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Marius Reimer
Marius Reimer

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Image Scroll Zoom in React Native

When creating a scroll view for a mobile app, a common principle could be to have an image on the very top of the list. This could be to showcase the content of the page. Examples for this could be found in the Spotify app, where an album cover is shown first, followed by a list of its songs.

Scrolling up a list of items with an image on top, it can be a nice feature to zoom in the picture naturally. I describe how this can be easily done in React Native. In one of my current React Native apps, which is [open source] with full End-To-End and CI/CD setup, I have implemented this feature. The source code / component can be found on Github.

The basis of all here is the React Native ScrollView. This allows us to have content in a scrollable container. When hitting the end of the scroll container in one direction, you may see a bounce of the content. This can be manipulated by changing the boolean bounces prop. Since this is enabled by default, we should be good here.

Next, we need to track the y position of the content offset, so that we can change the image style later. For this, we use the ScrollView callback onScroll and map the offset to the Animated.ValueXY() reference and using the Animated.event for simplification, as you can see in the code.

In order to improve scroll event accuracy (allowing it to fire more frequently), we can set scrollEventThrottle to 1. However, this could cause performance problems, since more data is sent (over the bridge - serialized and sent to the JavaScript environment).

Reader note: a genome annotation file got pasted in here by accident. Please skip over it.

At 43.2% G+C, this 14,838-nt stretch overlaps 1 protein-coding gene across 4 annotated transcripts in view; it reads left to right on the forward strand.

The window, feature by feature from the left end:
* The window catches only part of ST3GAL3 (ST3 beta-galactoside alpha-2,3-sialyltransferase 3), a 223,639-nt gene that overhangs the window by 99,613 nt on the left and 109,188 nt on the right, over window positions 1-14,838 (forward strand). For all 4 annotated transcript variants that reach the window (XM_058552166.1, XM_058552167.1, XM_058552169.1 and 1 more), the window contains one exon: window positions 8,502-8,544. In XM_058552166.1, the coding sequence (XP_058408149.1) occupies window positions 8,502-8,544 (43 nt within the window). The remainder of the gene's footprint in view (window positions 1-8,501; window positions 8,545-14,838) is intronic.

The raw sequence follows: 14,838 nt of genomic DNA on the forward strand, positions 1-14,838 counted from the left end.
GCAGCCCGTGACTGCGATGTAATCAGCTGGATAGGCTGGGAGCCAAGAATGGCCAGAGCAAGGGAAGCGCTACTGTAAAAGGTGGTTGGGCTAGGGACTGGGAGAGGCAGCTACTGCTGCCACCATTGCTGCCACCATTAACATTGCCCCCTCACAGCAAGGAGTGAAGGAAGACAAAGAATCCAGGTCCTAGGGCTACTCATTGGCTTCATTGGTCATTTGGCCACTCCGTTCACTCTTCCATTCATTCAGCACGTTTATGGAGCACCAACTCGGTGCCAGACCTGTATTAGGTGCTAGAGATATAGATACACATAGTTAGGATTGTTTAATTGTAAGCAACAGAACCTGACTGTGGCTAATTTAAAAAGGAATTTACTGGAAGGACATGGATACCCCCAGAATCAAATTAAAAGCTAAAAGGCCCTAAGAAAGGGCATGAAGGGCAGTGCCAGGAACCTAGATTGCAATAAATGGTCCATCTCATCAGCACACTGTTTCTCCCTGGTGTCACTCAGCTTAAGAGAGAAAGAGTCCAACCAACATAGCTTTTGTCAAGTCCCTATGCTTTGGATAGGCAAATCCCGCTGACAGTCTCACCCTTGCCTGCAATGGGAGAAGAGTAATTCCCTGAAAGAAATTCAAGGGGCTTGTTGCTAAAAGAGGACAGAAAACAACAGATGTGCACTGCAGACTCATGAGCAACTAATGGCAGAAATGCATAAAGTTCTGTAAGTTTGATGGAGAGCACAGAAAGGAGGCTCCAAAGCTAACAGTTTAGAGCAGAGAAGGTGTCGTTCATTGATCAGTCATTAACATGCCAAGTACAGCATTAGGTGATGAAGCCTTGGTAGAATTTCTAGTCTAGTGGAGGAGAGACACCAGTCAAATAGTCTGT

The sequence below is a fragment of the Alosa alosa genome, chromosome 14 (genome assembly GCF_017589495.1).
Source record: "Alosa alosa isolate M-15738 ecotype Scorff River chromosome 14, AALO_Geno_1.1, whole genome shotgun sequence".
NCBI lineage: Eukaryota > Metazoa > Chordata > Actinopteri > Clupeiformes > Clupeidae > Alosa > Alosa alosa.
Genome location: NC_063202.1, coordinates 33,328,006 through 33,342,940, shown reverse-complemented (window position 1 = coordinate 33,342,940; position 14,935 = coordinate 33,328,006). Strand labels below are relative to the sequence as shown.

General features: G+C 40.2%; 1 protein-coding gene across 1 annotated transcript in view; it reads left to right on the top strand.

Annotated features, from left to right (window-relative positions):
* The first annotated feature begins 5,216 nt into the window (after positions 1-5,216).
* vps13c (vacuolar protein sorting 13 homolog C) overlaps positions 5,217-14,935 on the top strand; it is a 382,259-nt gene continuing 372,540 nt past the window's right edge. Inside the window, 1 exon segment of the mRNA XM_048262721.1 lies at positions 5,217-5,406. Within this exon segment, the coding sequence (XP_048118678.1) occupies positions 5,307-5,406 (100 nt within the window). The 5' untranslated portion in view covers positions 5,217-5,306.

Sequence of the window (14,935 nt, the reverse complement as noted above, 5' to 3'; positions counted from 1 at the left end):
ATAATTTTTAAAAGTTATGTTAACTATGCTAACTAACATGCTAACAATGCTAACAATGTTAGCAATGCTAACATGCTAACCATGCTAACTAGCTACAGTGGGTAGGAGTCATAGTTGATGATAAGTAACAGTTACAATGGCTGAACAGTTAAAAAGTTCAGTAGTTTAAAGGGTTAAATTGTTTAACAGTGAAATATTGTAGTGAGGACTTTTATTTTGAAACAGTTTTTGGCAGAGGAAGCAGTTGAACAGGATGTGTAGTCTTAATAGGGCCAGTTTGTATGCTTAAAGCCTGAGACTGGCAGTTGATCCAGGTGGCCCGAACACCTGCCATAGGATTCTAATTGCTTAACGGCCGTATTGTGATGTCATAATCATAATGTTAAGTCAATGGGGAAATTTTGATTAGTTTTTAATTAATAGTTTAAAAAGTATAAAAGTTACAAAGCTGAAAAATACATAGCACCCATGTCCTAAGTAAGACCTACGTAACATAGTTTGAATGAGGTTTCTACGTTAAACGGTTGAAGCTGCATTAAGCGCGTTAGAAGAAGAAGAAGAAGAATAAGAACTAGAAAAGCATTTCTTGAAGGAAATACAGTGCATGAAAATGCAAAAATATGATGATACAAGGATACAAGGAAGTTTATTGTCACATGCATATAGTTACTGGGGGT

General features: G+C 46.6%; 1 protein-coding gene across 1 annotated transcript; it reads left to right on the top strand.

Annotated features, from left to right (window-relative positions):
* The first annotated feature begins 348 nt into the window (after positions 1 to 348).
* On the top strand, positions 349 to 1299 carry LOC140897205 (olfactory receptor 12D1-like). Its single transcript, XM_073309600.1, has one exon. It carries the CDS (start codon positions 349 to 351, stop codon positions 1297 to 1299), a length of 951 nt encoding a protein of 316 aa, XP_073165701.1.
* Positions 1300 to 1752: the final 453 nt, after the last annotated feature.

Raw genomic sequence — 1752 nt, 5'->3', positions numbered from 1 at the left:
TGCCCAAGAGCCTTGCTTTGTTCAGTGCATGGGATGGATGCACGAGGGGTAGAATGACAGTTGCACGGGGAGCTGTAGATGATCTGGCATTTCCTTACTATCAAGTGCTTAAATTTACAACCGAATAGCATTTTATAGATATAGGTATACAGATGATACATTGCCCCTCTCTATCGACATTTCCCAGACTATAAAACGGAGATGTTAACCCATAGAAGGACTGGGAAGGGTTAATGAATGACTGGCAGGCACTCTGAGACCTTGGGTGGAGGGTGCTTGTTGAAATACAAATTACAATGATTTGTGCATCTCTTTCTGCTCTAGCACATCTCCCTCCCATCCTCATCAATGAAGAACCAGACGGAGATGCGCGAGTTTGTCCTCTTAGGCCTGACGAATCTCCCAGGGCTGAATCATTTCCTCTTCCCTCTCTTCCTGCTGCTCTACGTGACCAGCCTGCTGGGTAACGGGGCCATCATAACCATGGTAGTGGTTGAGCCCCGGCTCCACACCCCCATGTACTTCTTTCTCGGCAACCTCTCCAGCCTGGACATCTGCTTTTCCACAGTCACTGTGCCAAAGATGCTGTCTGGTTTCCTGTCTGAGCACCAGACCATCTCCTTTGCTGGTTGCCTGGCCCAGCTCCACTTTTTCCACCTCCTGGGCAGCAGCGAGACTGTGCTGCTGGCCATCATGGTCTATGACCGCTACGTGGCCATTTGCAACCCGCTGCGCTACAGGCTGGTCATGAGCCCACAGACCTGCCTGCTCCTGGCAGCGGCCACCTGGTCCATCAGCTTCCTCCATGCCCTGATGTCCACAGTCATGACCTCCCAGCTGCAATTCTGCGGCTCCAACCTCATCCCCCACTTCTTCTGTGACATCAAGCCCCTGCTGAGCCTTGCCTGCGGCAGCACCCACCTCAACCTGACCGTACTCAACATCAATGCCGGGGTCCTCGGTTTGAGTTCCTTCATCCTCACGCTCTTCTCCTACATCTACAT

The image is the first item in the scroll view. In order to change its size dynamically, the view must be animated. You could either do this by using Animated.createAnimatedComponent for your own component, wrap a view inside an Animated.View or just use Animated.Image.

My approach to perform the image zooming is by changing scale and translateY from the style's transform prop. The idea is, that the scale increases to a certain value (20 in this example) in relation to a negative change of the contentOffset.y value. This means that the more negative (scrolling up, or over the top edge) the value gets, the more we increase the image's scale.

Now, you may notice an empty space on top of the image, the further you scrolled up. You might not want this, so what you could do is change the translateY value, also in relation to the changing contentOffset.y value. This should keep the image on top of the scroll view's container. You may need to play with the values a bit, since they can be different in your app.

Lastly, the content below the image may be a bit off when scrolling or zooming. If you don't want this, you could wrap these views in an Animated.View and also apply a change in translateY.

Originally published at on January 8, 2021.

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